Evergreen Students First Are New D.A.R.E. Grads In A Decade

For the first time since 2007 there are new DARE graduates in Fulton County.

Sheriff Roy Miller officiated at the ceremony at Evergreen Middle School Jan. 26 for 80 sixth-grade students. The ceremony marks what Miller hopes will be a rebirth of the program after decade-long hiatus.

And having Evergreen be the school to bring the program back was extra special to Miller.

“Evergreen was the first way back in the day to have it,” Miller said. “It was a homecoming. Evergreen was willing to work with us.”

The last time the county had a DARE program it was run by now retired Deputy Dave Hoste, Miller said. The program fell out of favor with school administrators who began to come under pressure to perform well on state tests.

That decision came at the expense of talking to students about life choices and making good decisions, Miller said. The new DARE program works to “Get real” with youth by going beyond resisting drugs.

“We give them the tools and toolbox,” Miller said. “We won’t want to see them again.”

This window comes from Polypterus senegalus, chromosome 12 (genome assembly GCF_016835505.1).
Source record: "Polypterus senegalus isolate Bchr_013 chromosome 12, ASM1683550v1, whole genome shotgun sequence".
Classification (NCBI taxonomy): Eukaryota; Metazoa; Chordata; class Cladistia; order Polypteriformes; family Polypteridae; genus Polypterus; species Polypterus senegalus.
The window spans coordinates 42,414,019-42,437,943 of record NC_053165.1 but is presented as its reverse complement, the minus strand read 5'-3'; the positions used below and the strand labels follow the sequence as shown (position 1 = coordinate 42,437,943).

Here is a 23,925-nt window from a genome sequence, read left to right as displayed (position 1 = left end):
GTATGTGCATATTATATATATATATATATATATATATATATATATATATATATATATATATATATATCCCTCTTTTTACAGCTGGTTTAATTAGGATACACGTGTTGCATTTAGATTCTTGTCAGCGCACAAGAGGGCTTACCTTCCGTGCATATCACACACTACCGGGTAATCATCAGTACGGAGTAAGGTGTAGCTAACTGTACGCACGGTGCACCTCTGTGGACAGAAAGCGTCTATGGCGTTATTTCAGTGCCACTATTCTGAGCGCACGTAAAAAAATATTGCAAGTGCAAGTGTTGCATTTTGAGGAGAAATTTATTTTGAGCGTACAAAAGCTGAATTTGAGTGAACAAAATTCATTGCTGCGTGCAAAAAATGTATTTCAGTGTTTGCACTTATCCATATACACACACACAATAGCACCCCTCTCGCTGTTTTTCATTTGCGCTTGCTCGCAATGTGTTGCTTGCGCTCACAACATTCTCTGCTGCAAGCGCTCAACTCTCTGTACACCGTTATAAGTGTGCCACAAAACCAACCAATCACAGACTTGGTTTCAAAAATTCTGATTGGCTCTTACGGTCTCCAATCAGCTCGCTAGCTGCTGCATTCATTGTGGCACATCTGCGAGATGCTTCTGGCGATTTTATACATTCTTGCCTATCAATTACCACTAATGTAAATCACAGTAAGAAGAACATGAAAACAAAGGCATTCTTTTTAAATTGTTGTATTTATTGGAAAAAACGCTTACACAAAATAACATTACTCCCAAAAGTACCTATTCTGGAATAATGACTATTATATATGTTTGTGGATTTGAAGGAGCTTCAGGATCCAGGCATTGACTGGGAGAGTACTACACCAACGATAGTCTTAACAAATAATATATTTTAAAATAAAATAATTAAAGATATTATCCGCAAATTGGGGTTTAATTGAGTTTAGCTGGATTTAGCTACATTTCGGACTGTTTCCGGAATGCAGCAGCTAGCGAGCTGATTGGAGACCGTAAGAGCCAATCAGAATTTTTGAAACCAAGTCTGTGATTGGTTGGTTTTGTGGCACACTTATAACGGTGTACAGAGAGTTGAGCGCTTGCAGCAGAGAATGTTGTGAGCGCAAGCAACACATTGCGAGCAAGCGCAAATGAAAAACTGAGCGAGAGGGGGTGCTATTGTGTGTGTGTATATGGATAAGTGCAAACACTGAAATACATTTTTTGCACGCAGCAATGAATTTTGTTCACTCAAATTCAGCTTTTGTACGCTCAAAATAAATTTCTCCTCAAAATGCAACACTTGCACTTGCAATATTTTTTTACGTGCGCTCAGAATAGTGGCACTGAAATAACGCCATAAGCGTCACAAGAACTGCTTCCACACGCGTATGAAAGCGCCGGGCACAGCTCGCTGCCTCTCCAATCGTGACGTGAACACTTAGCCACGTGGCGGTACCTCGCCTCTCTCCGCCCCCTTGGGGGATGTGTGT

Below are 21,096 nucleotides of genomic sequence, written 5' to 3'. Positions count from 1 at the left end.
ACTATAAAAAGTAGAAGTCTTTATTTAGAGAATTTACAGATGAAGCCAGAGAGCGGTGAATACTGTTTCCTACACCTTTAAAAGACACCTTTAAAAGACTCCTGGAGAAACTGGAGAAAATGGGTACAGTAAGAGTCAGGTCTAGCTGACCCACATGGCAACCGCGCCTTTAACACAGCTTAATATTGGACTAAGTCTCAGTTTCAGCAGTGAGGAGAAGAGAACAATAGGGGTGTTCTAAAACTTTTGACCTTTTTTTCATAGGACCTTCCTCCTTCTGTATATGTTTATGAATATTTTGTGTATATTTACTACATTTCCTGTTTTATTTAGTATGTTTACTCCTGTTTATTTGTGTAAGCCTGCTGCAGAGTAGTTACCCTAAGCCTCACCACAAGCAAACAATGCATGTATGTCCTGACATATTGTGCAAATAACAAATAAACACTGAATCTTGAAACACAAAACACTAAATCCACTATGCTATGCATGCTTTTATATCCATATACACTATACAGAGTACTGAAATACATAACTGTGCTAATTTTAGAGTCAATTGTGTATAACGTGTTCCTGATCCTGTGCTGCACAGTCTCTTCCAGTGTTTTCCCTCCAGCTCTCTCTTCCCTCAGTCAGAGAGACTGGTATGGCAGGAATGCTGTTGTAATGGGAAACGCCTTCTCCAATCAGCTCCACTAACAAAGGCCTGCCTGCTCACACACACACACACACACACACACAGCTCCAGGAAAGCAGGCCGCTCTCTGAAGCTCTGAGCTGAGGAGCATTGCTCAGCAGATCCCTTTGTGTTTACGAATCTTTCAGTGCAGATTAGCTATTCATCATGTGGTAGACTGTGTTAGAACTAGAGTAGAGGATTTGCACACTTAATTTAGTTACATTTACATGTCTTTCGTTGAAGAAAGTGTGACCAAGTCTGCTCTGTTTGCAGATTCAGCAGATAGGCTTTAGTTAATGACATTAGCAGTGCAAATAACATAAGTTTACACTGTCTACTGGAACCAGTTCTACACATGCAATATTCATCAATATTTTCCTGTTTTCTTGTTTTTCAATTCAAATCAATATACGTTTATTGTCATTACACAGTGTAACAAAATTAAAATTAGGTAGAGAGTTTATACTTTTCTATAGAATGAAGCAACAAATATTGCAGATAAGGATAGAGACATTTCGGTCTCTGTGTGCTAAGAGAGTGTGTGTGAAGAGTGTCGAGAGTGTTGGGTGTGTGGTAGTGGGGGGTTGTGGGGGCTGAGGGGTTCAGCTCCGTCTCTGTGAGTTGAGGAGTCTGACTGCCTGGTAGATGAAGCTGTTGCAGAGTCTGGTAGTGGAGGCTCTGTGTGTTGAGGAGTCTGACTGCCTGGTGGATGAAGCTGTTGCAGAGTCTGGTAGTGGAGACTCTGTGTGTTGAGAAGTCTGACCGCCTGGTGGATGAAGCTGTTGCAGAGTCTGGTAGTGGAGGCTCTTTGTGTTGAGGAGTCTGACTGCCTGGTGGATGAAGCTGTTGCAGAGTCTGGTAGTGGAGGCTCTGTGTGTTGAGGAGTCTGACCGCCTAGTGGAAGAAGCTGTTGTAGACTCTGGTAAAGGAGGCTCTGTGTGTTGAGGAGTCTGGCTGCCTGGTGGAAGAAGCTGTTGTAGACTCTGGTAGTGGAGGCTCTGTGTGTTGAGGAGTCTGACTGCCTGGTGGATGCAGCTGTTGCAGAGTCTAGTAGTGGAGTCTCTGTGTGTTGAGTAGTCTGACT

The new program is taught by Deputy Marv Zumfelde.

A report from the U.S. Attorney General’s office, stated the program has merit and can be taught, Miller said. It promotes building social, emotional, cognitive and substance refusal skills and provides children with accurate information on rates and amounts of peer substances use.

The program is based on 20 years of research of information obtained from more than 6,000 students nationwide.

Now the emphasis is on kids seeing the police as a good influence and encouraging adults to take the time to talk to kids face to face.

“If they do that, there is a 50 percent chance kids won’t go down the wrong road,” Miller said.

The DARE program has undergone some changes now the emphasis is on life skills, Miller said. This includes decision-making and right choices, he said.

The goal is teaching a whole new generation to change the culture

Miller likens it to the younger generation that has lived with seat belts as compared to his that lived most of it not using one.

I am hoping other schools come on board next year. Wauseon will send and officer to training.

Half of a DARE officer’s wage is paid by the state Attorney General, The sheriff matches that which allows the officer to be in the school, Miller said.

“There are other grants available, we get sponsors for the T-shirts,” Miller said.

With the first class under his belt, the sheriff is positive about the program’s future.

“We are hoping these other schools come on board,” Miller said. “I think you’ll see it take off in the county again.

“I am glad it’s back. I am glad we get to work with our young kids.”

James Pruitt may be reached at publisher@thevillagereporter.com

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